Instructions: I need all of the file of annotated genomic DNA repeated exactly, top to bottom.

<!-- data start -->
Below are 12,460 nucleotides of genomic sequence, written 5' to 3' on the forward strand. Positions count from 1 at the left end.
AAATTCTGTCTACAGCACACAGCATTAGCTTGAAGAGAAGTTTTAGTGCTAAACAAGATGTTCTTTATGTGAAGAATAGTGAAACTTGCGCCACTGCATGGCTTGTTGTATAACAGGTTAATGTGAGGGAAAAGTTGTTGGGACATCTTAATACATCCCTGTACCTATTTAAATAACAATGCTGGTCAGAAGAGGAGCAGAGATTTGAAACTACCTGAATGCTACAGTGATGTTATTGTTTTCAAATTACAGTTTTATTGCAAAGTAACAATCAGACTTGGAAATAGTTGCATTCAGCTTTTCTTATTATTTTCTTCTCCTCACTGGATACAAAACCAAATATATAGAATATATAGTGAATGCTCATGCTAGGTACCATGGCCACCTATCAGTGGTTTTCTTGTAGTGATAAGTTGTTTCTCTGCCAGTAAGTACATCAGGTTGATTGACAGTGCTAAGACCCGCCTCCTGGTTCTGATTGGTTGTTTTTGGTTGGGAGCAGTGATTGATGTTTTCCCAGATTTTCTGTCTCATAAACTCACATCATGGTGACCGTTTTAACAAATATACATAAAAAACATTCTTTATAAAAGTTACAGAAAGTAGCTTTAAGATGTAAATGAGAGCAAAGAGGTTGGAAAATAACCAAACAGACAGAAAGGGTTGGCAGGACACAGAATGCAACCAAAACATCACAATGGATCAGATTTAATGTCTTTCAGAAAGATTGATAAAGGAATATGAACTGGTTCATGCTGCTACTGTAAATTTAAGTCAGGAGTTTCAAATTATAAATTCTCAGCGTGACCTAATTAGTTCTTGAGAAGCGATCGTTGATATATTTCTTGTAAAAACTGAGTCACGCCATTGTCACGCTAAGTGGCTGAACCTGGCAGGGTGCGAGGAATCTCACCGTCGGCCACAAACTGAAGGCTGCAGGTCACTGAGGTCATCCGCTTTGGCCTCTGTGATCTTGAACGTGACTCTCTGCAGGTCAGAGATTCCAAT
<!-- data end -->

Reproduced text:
Below are 12,460 nucleotides of genomic sequence, written 5' to 3' on the forward strand. Positions count from 1 at the left end.
AAATTCTGTCTACAGCACACAGCATTAGCTTGAAGAGAAGTTTTAGTGCTAAACAAGATGTTCTTTATGTGAAGAATAGTGAAACTTGCGCCACTGCATGGCTTGTTGTATAACAGGTTAATGTGAGGGAAAAGTTGTTGGGACATCTTAATACATCCCTGTACCTATTTAAATAACAATGCTGGTCAGAAGAGGAGCAGAGATTTGAAACTACCTGAATGCTACAGTGATGTTATTGTTTTCAAATTACAGTTTTATTGCAAAGTAACAATCAGACTTGGAAATAGTTGCATTCAGCTTTTCTTATTATTTTCTTCTCCTCACTGGATACAAAACCAAATATATAGAATATATAGTGAATGCTCATGCTAGGTACCATGGCCACCTATCAGTGGTTTTCTTGTAGTGATAAGTTGTTTCTCTGCCAGTAAGTACATCAGGTTGATTGACAGTGCTAAGACCCGCCTCCTGGTTCTGATTGGTTGTTTTTGGTTGGGAGCAGTGATTGATGTTTTCCCAGATTTTCTGTCTCATAAACTCACATCATGGTGACCGTTTTAACAAATATACATAAAAAACATTCTTTATAAAAGTTACAGAAAGTAGCTTTAAGATGTAAATGAGAGCAAAGAGGTTGGAAAATAACCAAACAGACAGAAAGGGTTGGCAGGACACAGAATGCAACCAAAACATCACAATGGATCAGATTTAATGTCTTTCAGAAAGATTGATAAAGGAATATGAACTGGTTCATGCTGCTACTGTAAATTTAAGTCAGGAGTTTCAAATTATAAATTCTCAGCGTGACCTAATTAGTTCTTGAGAAGCGATCGTTGATATATTTCTTGTAAAAACTGAGTCACGCCATTGTCACGCTAAGTGGCTGAACCTGGCAGGGTGCGAGGAATCTCACCGTCGGCCACAAACTGAAGGCTGCAGGTCACTGAGGTCATCCGCTTTGGCCTCTGTGATCTTGAACGTGACTCTCTGCAGGTCAGAGATTCCAAT